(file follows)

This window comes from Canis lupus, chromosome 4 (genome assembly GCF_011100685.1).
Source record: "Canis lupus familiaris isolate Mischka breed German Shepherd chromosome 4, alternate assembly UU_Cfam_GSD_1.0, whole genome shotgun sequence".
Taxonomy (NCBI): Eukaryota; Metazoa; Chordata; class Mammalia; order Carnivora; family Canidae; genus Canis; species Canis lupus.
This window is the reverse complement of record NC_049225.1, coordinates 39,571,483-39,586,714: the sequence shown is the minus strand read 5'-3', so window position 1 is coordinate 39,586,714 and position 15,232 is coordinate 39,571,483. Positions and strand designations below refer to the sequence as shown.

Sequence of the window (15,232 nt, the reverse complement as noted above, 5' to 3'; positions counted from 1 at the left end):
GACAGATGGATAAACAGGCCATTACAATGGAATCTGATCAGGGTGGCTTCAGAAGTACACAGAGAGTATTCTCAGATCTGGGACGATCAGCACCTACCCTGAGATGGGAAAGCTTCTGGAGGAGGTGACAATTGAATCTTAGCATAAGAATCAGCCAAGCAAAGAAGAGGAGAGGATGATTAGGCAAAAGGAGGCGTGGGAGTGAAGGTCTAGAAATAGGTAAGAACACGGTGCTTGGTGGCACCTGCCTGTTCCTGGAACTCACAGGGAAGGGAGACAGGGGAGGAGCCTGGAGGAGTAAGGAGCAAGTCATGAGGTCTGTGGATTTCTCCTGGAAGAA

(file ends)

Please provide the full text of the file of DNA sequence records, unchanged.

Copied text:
This window comes from Canis lupus, chromosome 4 (genome assembly GCF_011100685.1).
Source record: "Canis lupus familiaris isolate Mischka breed German Shepherd chromosome 4, alternate assembly UU_Cfam_GSD_1.0, whole genome shotgun sequence".
Taxonomy (NCBI): Eukaryota; Metazoa; Chordata; class Mammalia; order Carnivora; family Canidae; genus Canis; species Canis lupus.
This window is the reverse complement of record NC_049225.1, coordinates 39,571,483-39,586,714: the sequence shown is the minus strand read 5'-3', so window position 1 is coordinate 39,586,714 and position 15,232 is coordinate 39,571,483. Positions and strand designations below refer to the sequence as shown.

Sequence of the window (15,232 nt, the reverse complement as noted above, 5' to 3'; positions counted from 1 at the left end):
GACAGATGGATAAACAGGCCATTACAATGGAATCTGATCAGGGTGGCTTCAGAAGTACACAGAGAGTATTCTCAGATCTGGGACGATCAGCACCTACCCTGAGATGGGAAAGCTTCTGGAGGAGGTGACAATTGAATCTTAGCATAAGAATCAGCCAAGCAAAGAAGAGGAGAGGATGATTAGGCAAAAGGAGGCGTGGGAGTGAAGGTCTAGAAATAGGTAAGAACACGGTGCTTGGTGGCACCTGCCTGTTCCTGGAACTCACAGGGAAGGGAGACAGGGGAGGAGCCTGGAGGAGTAAGGAGCAAGTCATGAGGTCTGTGGATTTCTCCTGGAAGAA